A group of researchers working in South China recently unearthed the fossil remains of 520-million-year-old, centipede-like creatures whose central nervous systems had been preserved in remarkable detail, down to individual nerves.
Chengjiangocaris kunmingensis was a small creature, just 2 to 4 inches long, with a segmented, armor-plated body and a heart-shaped head shield. As part of a now-extinct group called fuxianhuidae, it walked the Earth on its 80 pairs of legs during the Cambrian period, a time around 500 million years ago when primitive organisms began to evolve in many directions, causing an explosion of biodiversity. Most of the animal phyla we know today first started to show up in the fossil record during the Cambrian, and that’s what makes C. kunmingensis so important.
A team of paleontologists led by Jie Yang says that studying its well preserved central nervous system could help them better understand how the nervous systems of today’s crustaceans and creepy-crawlies evolved. They published their findings in the Proceedings of the National Academy of Sciences.
Nerves of Stone
Usually, all we know about extinct animals is their bone structure. That’s because soft tissue usually decays before it can be fossilized. Once in a while, however, if the dead creature was buried quickly and conditions were just right, remarkable features can be preserved in stone – like the central nervous system of an ancient ancestor of today’s arthropods.
Each of the five specimens had a ventral nerve cord, the invertebrate version of a spinal cord. The nerve cord is a chain of nerve cell clusters called ganglia, linked by the long arms of neurites. In fossil form, the ventral nerve cord appears segmented in a series of light and dark bands, standing out just slightly from the surrounding rock. Each dark band is a ganglion, which would have controlled a single pair of legs. The ganglia contained the bodies of nerve cells, rich in fatty substances called lipids, which left behind dark films of organic carbon.
“Since they are mostly made of fatty substances, nervous tissues are full of chemically active components that are prone to become fossilized rapidly after death by the interaction with the surrounding sediment and water,” explained co-author Javier Ortega-Hernández. Those chemical reactions probably preserved the connective neurites, which make up the light bands in between the ganglia.
Thanks to the lipids in the ganglia, the bases of individual nerve fibers also survived half a billion years in stone. Pairs of these tiny, spindly fibers – less than a thousandth of an inch long and about a ten-thousandth of an inch wide – branched out from the ventral nerve cord at regular intervals, about 12 pairs from each ganglion and four to six from each connective neurite.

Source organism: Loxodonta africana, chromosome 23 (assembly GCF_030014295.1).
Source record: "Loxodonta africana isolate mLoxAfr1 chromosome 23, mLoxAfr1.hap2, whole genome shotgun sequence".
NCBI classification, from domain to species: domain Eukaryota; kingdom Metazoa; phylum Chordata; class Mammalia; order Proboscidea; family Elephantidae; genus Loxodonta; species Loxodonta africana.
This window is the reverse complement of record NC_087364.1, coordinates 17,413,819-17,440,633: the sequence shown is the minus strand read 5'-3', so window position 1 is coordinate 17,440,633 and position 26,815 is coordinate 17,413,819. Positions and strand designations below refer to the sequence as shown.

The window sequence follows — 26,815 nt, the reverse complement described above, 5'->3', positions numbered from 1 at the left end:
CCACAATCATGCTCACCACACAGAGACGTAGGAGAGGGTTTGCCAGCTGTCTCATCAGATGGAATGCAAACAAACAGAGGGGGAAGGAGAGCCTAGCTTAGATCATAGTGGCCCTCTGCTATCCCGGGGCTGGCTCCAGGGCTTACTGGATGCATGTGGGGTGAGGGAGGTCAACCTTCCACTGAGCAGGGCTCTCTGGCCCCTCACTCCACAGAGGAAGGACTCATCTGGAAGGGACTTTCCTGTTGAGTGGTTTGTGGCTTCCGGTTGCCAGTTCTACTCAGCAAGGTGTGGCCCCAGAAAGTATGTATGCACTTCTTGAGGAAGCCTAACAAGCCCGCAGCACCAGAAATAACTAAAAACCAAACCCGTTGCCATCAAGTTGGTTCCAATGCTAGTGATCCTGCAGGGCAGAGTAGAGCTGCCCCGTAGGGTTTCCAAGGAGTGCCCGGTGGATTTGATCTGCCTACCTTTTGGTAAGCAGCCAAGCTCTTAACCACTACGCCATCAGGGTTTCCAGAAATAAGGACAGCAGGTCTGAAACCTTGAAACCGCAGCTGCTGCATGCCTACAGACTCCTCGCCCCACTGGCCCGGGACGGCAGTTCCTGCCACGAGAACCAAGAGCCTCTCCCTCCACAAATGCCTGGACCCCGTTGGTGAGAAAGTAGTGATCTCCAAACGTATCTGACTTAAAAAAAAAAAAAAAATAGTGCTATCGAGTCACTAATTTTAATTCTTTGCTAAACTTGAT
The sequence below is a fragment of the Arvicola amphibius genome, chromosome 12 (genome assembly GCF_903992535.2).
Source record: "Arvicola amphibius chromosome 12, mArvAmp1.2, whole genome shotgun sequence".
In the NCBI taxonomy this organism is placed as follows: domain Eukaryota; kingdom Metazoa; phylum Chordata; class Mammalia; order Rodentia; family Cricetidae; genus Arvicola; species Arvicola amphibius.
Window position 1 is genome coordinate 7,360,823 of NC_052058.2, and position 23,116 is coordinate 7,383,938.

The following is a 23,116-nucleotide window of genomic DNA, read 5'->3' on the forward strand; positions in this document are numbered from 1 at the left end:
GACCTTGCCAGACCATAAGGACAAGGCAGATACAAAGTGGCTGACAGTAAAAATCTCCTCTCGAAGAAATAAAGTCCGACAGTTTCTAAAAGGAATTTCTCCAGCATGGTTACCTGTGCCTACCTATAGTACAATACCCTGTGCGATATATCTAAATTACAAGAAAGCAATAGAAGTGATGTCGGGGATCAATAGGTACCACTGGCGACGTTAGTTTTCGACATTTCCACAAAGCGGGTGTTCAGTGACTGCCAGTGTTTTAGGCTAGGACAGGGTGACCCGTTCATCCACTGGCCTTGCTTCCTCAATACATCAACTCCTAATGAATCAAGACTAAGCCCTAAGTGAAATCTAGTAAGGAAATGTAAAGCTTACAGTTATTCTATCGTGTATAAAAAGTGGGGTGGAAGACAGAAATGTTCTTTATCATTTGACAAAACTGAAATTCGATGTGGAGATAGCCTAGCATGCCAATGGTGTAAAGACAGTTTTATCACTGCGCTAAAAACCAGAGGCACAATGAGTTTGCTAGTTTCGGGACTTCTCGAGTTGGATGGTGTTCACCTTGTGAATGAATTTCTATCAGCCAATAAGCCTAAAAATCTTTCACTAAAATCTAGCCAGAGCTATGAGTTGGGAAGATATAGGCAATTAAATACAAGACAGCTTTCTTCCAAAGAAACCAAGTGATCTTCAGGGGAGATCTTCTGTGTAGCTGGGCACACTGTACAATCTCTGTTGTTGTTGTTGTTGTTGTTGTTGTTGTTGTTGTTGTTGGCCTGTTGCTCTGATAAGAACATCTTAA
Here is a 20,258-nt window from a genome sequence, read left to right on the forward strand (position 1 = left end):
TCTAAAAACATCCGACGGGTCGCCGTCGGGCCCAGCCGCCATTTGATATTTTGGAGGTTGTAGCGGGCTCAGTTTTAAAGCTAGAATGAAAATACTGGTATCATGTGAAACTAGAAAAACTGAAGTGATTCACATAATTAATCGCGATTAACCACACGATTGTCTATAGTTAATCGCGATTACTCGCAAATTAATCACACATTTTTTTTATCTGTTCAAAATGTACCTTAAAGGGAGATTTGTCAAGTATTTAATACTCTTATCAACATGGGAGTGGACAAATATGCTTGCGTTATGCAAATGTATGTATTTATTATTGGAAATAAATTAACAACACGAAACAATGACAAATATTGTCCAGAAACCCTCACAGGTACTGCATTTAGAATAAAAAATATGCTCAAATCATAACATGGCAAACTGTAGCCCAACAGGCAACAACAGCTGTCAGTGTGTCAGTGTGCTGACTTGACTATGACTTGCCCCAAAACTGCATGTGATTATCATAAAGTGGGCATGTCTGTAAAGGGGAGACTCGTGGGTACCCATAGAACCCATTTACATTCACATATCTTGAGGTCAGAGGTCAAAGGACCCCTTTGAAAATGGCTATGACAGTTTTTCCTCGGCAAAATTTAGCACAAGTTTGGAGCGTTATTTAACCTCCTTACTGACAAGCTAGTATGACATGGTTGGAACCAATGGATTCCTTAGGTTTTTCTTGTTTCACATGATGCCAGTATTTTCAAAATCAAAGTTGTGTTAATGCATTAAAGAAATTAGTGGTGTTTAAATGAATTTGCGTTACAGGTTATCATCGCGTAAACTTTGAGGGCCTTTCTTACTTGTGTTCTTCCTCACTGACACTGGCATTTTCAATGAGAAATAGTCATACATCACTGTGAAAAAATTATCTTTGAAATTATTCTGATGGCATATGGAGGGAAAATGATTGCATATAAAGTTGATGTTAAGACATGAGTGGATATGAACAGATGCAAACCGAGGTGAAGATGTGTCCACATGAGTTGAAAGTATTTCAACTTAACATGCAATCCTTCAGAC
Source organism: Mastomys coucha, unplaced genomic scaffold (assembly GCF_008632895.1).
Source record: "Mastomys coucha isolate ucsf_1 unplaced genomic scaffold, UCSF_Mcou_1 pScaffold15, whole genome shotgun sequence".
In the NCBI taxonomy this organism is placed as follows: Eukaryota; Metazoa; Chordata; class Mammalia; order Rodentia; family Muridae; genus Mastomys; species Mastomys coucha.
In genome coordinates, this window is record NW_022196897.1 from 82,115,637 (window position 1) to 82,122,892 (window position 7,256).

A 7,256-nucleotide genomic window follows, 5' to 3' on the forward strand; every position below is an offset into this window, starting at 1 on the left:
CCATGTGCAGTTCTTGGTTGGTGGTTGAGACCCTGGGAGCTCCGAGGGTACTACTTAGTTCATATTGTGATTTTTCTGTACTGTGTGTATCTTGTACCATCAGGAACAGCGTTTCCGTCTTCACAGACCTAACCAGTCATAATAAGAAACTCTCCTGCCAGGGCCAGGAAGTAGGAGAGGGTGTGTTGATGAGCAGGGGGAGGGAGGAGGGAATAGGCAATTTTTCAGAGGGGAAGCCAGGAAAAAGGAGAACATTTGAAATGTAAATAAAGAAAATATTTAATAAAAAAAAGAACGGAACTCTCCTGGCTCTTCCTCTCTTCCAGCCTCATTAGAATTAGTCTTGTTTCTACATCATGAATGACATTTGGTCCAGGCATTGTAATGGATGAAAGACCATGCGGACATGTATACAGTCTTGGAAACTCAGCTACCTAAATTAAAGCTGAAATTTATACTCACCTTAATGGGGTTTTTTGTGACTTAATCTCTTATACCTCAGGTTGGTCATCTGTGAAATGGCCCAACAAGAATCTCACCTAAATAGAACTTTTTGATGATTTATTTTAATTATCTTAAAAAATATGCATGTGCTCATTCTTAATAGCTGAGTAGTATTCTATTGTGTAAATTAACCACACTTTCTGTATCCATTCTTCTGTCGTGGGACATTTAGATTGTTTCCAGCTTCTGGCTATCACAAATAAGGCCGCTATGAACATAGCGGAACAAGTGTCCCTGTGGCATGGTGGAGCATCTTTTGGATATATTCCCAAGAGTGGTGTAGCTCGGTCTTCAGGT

A Gentle Hand
Excavating such delicate structures was challenging work that started in the field and continued in the lab. To fully reveal the nerve cord, Yang had to place the fossils under a stereo microscope and then use a needle to chip away the rock matrix surrounding the tiny nerve structures.
“At first we found the C. kunmingensis directly on the surface of the crack out rocks, and the delicate nerve structure could only be seen partially,” says co-author Xiguang Zhang.
What the Yang and his colleagues didn’t find, however, were brains. All five specimens’ bodies came apart after death, so their heads weren’t attached. That means researchers have the oldest, most detailed ventral nerve cords that they’ve ever found, but they don’t have the entire nervous system. They’re missing the brain and the nerves that would have led to the antennae and mouth parts.
Over the past few years, however, paleontologists around the world have found traces of brains, preserved as thin films of carbon, in the fossil remains a few species related to C. kunmingensis.
Ancient Evolutionary History
Those tiny pairs of nerves branching off a chain of ganglia are a primitive structure, which has long since gone out of style with the arthropods we know today. Modern arthropods have evolved more complex, specialized bodies than C. kunmingensis. Along the way, they abandoned the old system in favor of more efficient ones, with fewer, more specialized nerves.
“Extant arthropods have a lesser number of nerves, but they are more organized to move the body in a more orderly fashion,” says Ortega- Hernández.
These specimens are helping researchers unravel exactly how modern arthropods are related to their nearest relatives: tardigrades and onychophorans (also called velvet worms). Unlike modern arthropods, velvet worms have the same old-fashioned nervous wiring as C. kunmingensis. Modern arthropods probably evolved new nervous systems sometime after their lineage parted ways with onychophorans. Tardigrades made the same move away from parallel rows of nerves, but they did it independently, after their lineage had split from the arthropods.